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Sikeston winds down charter work
SIKESTON, Mo. -- The plan for a new city government is nearly complete.
All the hard issues have been hashed out and voted on, and an informal "straw poll" indicates the proposed Home Rule Charter draft will be approved by the commission by the time it concludes its meetings in December.
The nine members of the 13-person commission who were present Monday ended their meeting with discussion of how to "sell" the charter to the voters who must approve the change in April.
Sikeston is embarking upon a city charter that would feature a council made up of four members from wards, two at-large members, and, like Cape Girardeau, a mayor elected at large.
On Monday, commissioners reviewed early drafts of a proposed preface and an informational leaflet.
Commission member Larry Tetley said the people he had spoken with seemed to believe that the Home Rule Charter wouldn't change anything, but commissioners agreed the change to the ward system was a significant change.
Attorney Patrick Cronan of Rocheport, Mo., the commission's legal adviser, said the section dealing with referendum, recall and initiative petitions imparted "a heck of a lot of power that the people don't have now."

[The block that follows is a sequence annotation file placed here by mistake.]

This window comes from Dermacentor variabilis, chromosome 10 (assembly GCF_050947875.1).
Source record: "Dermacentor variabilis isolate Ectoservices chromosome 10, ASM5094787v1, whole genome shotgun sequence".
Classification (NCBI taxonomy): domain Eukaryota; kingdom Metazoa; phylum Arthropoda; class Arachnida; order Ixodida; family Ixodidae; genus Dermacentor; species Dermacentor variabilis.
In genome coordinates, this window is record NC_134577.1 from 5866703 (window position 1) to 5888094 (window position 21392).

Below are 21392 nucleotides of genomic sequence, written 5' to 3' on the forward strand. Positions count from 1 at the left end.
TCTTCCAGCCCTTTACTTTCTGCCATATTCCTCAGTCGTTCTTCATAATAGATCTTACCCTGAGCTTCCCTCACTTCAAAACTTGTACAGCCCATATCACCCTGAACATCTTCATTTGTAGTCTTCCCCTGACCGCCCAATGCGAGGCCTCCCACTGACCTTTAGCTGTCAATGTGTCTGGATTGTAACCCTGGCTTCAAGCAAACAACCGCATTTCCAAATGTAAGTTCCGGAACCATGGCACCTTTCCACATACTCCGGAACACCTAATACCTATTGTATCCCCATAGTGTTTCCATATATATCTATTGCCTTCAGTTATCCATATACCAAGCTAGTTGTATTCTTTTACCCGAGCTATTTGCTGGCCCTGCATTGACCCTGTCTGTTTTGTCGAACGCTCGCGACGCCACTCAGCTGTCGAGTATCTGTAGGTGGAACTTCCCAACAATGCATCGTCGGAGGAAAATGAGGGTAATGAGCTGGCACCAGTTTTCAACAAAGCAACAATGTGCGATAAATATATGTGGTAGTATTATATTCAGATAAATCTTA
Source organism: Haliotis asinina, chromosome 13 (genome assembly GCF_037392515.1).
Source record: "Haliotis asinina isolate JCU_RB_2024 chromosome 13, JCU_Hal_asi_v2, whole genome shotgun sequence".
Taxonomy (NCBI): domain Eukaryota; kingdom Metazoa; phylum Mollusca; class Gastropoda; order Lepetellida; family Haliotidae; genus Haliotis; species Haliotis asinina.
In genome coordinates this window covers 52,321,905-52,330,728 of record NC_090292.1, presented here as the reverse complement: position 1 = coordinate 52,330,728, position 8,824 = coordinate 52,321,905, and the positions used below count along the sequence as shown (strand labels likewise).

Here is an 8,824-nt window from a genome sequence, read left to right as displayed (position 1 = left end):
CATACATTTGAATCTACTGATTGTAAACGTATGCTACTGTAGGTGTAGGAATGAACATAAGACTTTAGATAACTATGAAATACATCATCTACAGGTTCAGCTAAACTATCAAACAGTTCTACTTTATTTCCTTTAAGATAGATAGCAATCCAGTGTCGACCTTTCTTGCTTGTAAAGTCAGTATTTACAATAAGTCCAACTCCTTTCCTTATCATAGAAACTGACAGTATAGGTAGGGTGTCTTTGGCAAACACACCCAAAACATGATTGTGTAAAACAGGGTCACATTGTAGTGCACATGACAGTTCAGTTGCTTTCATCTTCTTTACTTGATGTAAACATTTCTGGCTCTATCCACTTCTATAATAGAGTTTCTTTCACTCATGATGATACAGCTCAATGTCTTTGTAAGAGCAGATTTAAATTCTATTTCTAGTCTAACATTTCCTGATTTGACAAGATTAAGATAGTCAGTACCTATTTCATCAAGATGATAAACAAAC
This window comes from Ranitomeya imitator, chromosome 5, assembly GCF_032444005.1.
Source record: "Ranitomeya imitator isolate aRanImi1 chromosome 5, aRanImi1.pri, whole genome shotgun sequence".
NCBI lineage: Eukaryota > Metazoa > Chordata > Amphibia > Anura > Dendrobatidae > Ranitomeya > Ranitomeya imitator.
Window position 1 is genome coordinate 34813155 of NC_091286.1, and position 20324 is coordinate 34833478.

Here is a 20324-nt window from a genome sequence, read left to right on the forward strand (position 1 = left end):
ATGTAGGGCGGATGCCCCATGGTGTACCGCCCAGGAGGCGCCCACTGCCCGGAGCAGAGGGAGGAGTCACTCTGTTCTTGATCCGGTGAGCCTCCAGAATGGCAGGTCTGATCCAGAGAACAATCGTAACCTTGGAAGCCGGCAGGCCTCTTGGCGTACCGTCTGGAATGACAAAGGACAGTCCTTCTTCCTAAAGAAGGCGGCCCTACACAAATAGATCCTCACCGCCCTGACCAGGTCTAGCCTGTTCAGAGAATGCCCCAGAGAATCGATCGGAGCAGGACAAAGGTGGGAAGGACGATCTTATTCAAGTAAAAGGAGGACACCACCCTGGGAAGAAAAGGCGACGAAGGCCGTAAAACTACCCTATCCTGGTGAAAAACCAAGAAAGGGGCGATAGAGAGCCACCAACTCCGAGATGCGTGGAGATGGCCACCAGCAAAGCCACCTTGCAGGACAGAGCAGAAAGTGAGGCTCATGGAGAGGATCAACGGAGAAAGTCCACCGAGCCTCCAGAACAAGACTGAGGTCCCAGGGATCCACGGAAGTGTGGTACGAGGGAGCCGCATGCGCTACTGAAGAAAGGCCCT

Commissioner Manuel Drumm proposed bringing in former mayors to the next meeting so other commissioners could "hear what a mayor actually does ... I don't know why we want to elect a mayor." Drumm expressed concern that three years is a long time for the city staff and city manager to deal with a city leader who does not have any voting power..
The wide range of opinions voiced by members of the public and commissioners regarding the mayor and whether the position should be a strong mayor elected by the people or a weak mayor appointed by the council reminded commissioners that their choice - a weak mayor - was a compromise.
Commissioners approved formally requesting the city council to pass an ordinance placing the charter on the April 2 ballot.